A soon-to-be congressman from Tennessee told constituents Tuesday he believed vaccines may be causing autism, questioning data from the Centers for Disease Control and other institutions disproving such a theory.
Not only did Republican Mark Green, a Congressman-elect from Clarksville who is also a medical doctor, express hesitation about the CDC’s stance on vaccines, Green said he believed the federal health agency has “fraudulently managed” the data.
His remarks came in response to an audience question at a town hall meeting in Franklin from a woman identifying herself as the parent of a young adult with autism. The woman was concerned about possible cuts to Medicaid funding.
“Let me say this about autism,” Green said. “I have committed to people in my community, up in Montgomery County, to stand on the CDC’s desk and get the real data on vaccines. Because there is some concern that the rise in autism is the result of the preservatives that are in our vaccines.
As a physician, I can make that argument and I can look at it academically and make the argument against the CDC, if they really want to engage me on it,” Green said.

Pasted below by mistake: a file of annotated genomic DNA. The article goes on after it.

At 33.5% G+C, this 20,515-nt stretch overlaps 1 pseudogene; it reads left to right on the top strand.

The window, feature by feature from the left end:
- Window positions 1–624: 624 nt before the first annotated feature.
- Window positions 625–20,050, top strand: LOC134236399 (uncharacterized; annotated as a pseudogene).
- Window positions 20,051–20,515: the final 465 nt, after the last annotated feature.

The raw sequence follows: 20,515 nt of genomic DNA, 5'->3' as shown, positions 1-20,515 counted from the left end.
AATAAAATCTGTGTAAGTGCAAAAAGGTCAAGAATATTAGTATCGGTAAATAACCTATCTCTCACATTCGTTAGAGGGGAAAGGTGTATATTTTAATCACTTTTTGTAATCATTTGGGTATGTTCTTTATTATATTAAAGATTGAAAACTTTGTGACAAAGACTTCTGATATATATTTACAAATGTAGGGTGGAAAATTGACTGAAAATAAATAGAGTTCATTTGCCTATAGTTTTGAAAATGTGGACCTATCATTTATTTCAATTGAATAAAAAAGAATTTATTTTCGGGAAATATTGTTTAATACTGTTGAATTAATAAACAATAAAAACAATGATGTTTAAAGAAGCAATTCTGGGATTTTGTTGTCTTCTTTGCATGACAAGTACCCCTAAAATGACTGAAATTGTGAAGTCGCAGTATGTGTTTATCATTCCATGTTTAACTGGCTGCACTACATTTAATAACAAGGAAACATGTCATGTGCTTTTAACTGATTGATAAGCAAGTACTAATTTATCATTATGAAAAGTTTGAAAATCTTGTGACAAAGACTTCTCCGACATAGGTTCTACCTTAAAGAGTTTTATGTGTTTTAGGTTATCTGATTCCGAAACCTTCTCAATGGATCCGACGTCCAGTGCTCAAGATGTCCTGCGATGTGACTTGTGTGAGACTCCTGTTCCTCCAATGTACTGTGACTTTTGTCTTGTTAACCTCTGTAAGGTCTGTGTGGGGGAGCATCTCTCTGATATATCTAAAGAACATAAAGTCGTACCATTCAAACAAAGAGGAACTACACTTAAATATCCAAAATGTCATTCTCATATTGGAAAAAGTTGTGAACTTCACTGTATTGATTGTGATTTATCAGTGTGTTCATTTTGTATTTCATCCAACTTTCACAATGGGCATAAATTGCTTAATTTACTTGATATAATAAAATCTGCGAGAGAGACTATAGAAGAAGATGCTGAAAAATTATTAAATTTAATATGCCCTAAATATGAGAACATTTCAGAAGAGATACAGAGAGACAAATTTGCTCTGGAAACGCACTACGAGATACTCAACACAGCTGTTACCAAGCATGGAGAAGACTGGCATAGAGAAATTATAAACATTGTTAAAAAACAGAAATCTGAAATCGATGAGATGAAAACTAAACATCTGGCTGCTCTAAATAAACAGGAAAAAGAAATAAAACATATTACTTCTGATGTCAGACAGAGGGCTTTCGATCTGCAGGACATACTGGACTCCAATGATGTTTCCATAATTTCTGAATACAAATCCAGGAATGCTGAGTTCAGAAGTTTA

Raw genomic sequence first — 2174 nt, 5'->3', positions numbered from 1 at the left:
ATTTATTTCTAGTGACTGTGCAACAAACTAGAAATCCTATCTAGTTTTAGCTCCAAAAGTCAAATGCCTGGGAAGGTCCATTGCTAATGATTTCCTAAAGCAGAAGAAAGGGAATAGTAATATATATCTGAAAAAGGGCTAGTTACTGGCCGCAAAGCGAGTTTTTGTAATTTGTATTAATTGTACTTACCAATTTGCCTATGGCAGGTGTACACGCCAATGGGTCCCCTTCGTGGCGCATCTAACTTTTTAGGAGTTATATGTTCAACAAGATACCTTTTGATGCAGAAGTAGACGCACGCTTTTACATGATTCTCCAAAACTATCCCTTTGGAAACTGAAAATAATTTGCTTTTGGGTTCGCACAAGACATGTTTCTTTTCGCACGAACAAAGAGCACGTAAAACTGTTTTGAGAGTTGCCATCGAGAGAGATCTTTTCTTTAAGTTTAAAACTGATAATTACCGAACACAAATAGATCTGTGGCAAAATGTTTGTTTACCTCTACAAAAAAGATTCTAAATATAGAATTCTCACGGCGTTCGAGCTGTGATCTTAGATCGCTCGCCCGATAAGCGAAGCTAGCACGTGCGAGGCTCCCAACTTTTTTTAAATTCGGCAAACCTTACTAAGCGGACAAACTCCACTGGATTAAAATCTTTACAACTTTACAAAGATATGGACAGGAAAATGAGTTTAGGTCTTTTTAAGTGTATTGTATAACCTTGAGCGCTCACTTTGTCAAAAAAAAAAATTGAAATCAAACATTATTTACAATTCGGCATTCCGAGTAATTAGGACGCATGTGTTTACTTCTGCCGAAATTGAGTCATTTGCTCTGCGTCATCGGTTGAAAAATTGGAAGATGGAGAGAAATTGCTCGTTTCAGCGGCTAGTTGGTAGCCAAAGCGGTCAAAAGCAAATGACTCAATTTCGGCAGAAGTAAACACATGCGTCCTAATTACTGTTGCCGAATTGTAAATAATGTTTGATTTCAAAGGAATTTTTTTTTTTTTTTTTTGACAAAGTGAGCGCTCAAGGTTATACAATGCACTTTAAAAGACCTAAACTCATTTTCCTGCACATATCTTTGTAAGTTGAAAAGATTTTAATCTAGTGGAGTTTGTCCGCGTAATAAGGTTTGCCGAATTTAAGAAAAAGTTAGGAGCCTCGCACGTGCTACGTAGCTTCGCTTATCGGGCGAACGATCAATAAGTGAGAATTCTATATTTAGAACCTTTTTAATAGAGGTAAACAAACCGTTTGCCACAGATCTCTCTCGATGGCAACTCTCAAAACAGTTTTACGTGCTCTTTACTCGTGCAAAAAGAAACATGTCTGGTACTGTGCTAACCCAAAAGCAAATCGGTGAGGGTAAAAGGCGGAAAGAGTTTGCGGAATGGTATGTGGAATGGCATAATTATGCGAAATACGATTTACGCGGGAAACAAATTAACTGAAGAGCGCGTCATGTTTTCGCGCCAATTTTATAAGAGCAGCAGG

Despite calls by the anti-vaccination movement for parents not to vaccinate their children against a number of diseases, CDC data disproves the movement’s findings.
Through multiple studies, the CDC has found no link between autism and vaccines, including from the mercury-based preservative in vaccines referenced by Green.
The American Academy of Pediatrics has reiterated those findings.
“Claims that vaccines are linked to autism, or are unsafe when administered according to the recommended schedule, have been disproven by a robust body of medical literature,” wrote two American Academy of Pediatrics doctors last year. “Delaying vaccines only leaves a child at risk of disease.”